Harding devotes three chapters to the poetry of William Wordsworth. The first of these provides some much needed analysis of the 1798-1799 version of The Prelude. Harding carefully avoids making any aesthetic judgments about this early poem as he argues that we must historically position it in relation to specific late eighteenth-century attitudes toward both myth and sensibility. Within such a context Harding is able to construct a compelling argument about the poem's "imaginative animism" without dwelling (as much scholarship does) on less productive questions of "legitimacy," "polish," and "maturity" (61-62). After The Prelude, Harding considers what he calls Wordsworth's "defeminization of pastoral" through a study of "To M.H.," "Tintern Abbey," "Nutting," and the Lucy poems. In recent years we have seen a profusion of scholarship on Wordsworth's relationship to his sister and on the gender politics of his landscapes, yet by interfusing feminist and gender scholarship with myth criticism Harding adds an important dimension to these discussions. This third chapter reads many occurrences of the pastoral in Wordsworth's poetry as reinterpreted and masculinized versions of "the Theocritan mountain idyll, a genre that should authorize a greater prominence for 'the feminine' than most other classical genres" (90) Harding ends his discussion of Wordsworth with an analysis of contending Jewish and Greek traditions as they manifest themselves in "Home at Grasmere."
When Harding applies his "myth criticism" to Shelley's Queen Mab, "Hymn to Intellectual Beauty," and "Mont Blanc," he reveals a "psychological, human-centered theory of myth" of which "there is nothing in Coleridge or Wordsworth quite comparable" (165). Harding's handling of "Hymn to Intellectual Beauty" is particularly compelling as he examines how the poem works to "cleanse the reader's mind of permanent or so-called innate forms" such as myth (166). He ultimately concludes that the poem "suggests that myths signify not by naming, nor even by the process of changing names; rather, they signify by constantly displacing each other and so making the inadequacy of language and therefore of thought apparent to us" (169). In the following chapter Harding suggests that the conflict between Apollo ("the bright light of truth itself, lumen siccum, the enemy of deceit and evil, triumphant over 'Dreams" and over the moon," 186) and Pan ("a god of the earth and its processes, his chief attributes those of perpetual change and division," 189) is key to the way in which we understand Shelley's later poetry. Here and throughout the book Harding argues that the importance of myth within Romantic poetry lies not in its "timeless truths," but in its mutability. The poet is able to invest myth with ideological import through revision, transformation, and conflict. (Harding carries similar ideas about the politics of "re-creating" myth into his single and disappointingly brief treatment of Keats's poetry).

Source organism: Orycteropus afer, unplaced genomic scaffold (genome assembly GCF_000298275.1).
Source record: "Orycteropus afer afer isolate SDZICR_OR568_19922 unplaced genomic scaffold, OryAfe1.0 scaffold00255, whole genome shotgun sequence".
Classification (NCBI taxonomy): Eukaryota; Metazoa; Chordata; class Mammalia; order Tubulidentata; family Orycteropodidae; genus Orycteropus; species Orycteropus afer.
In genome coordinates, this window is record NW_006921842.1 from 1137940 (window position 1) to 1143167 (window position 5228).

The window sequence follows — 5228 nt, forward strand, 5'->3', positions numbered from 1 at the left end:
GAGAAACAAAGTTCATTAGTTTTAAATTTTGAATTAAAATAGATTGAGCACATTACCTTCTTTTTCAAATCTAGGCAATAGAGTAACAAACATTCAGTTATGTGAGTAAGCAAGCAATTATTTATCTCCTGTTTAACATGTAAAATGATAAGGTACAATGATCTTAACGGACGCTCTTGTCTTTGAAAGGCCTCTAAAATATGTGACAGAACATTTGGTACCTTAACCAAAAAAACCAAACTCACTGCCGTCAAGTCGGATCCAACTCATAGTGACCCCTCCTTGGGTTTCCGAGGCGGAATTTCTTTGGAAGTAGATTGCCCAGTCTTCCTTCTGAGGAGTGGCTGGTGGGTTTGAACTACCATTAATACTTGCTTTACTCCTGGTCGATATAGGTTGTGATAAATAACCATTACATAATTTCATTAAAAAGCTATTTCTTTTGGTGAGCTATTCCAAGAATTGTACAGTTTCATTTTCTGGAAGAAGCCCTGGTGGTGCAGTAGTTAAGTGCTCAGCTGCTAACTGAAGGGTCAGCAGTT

Harding's study concludes with a return to Shelley and Coleridge and the different ways in which these two writers rework the Prometheus of Aeschylus. This final chapter rearticulates the book's central contention: that "myth operates as a vehicle of ideology and cannot be considered beyond ideological analysis" (259). Harding is quite aware of the immense scope of his subject matter and understandably chooses to limit his discussion of myth to a few well-known works by four major poets—Coleridge, Wordsworth, Keats, and Shelley. The centrality of such canonical works makes The Reception of Myth in English Romanticism a valuable work not just for the scholar interested in the relationship between myth and Romanticism, but for the teacher who desires a better understanding of the place of myth within commonly taught works such as "Rime of the Ancient Mariner," "Mont Blanc," and "Eve of St. Agnes." Also, while Harding does not discuss Byron, Blake, or any of the important woman poets of the Romantic period, his work has hopefully opened the door for the appearance of such studies in the future. Harding's conceptualization of a new "myth criticism" and his invaluable historical contextualization of "myth" provide us with tools whose usefulness is by no means limited to the particular works and writers he discusses.